Environmental Fate of 14C Radiolabeled 2,4-Dinitroanisole in Soil Microcosms

Christopher I. Olivares, Camila L. Madeira, Reyes Sierra-Alvarez, Warren Kadoya, Leif Abrell, Jon Chorover, Jim A. Field

Research output: Contribution to journalArticle

5 Scopus citations

Abstract

2,4-Dinitrosanisole (DNAN) is an insensitive munitions component replacing conventional explosives. While DNAN is known to biotransform in soils to aromatic amines and azo-dimers, it is seldom mineralized by indigenous soil bacteria. Incorporation of DNAN biotransformation products into soil as humus-bound material could serve as a plausible remediation strategy. The present work studied biotransformation of DNAN in soil and sludge microcosms supplemented with uniformly ring-labeled 14C-DNAN to quantify the distribution of label in soil, aqueous, and gaseous phases. Electron donor amendments, different redox conditions (anaerobic, aerobic, sequential anaerobic-aerobic), and the extracellular oxidoreductase enzyme horseradish peroxidase (HRP) were evaluated to maximize incorporation of DNAN biotransformation products into the nonextractable soil humus fraction, humin. Irreversible humin incorporation of 14C-DNAN occurred at higher rates in anaerobic conditions, with a moderate increase when pyruvate was added. Additionally, a single dose of HRP resulted in an instantaneous increased incorporation of 14C-DNAN into the humin fraction. 14C-DNAN incorporation to the humin fraction was strongly correlated (R2 = 0.93) by the soil organic carbon (OC) amount present (either intrinsic or amended). Globally, our results suggest that DNAN biotransformation products can be irreversibly bound to humin in soils as a remediation strategy, which can be enhanced by adding soil OC.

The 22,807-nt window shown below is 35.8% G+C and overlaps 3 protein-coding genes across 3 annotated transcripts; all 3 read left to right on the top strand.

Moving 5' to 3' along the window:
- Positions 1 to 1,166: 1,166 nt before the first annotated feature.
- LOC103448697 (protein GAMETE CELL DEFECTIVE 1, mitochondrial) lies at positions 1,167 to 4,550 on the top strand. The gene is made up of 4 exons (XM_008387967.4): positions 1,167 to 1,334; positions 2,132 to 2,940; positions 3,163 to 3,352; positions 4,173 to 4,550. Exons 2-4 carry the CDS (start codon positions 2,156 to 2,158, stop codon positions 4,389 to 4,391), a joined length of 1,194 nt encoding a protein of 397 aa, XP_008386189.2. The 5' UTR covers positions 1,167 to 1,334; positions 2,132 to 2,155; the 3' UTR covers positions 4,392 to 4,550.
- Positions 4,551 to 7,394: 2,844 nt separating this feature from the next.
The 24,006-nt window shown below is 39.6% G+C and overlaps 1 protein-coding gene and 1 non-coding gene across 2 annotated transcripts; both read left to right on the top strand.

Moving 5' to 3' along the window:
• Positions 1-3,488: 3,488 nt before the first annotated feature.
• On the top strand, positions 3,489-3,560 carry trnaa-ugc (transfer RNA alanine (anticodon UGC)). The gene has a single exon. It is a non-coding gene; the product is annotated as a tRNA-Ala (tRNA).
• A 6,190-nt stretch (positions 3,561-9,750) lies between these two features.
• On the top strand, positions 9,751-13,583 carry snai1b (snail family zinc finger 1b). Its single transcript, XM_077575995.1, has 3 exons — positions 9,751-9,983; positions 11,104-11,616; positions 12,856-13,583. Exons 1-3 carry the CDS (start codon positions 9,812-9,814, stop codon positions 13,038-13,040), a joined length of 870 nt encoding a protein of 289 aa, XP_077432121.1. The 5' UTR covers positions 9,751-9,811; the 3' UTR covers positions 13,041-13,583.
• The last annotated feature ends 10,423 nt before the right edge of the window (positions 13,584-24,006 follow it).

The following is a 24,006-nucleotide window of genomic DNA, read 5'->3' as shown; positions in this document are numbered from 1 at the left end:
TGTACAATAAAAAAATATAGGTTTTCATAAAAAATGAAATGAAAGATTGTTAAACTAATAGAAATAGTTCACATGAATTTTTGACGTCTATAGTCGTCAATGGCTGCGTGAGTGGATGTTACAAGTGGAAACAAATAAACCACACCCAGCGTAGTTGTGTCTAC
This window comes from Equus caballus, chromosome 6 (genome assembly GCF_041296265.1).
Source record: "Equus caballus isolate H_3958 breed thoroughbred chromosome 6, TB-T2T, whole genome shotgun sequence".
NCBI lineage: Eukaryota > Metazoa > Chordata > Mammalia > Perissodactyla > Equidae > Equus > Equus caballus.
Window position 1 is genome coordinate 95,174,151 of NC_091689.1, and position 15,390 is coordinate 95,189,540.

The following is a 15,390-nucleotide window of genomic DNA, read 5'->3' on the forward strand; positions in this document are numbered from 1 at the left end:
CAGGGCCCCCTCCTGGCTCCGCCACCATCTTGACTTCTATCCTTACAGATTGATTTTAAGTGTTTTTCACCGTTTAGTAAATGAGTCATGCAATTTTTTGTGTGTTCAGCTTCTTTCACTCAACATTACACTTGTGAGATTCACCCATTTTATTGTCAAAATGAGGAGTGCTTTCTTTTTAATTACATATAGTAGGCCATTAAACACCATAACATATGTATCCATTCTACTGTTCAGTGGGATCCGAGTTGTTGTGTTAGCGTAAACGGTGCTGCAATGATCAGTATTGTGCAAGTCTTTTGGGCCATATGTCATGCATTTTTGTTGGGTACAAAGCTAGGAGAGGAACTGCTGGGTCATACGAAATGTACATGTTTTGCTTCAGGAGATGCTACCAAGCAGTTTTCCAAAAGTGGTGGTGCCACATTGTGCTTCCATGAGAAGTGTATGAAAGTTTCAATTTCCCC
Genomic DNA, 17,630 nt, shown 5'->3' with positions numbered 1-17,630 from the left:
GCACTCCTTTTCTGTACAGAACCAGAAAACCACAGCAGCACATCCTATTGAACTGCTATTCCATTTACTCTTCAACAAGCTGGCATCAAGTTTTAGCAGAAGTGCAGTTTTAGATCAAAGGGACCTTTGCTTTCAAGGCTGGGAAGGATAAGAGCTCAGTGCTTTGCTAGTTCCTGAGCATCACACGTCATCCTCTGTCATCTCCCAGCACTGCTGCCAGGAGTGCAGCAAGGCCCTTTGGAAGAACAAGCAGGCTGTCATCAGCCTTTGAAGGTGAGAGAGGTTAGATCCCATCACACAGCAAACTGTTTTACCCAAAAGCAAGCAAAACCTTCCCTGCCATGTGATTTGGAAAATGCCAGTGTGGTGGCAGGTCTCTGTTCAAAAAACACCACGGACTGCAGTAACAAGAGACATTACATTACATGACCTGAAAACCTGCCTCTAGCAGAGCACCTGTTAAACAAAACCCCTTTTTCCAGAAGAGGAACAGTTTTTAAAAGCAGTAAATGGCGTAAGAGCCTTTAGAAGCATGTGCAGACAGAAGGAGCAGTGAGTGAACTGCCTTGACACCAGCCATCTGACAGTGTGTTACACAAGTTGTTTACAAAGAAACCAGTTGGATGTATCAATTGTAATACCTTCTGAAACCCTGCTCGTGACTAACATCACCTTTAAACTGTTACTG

Original languageEnglish (US)
Pages (from-to)13327-13334
Number of pages8
JournalEnvironmental Science and Technology
Volume51
Issue number22
DOIs
StatePublished - Nov 21 2017

ASJC Scopus subject areas

  • Chemistry(all)
  • Environmental Chemistry

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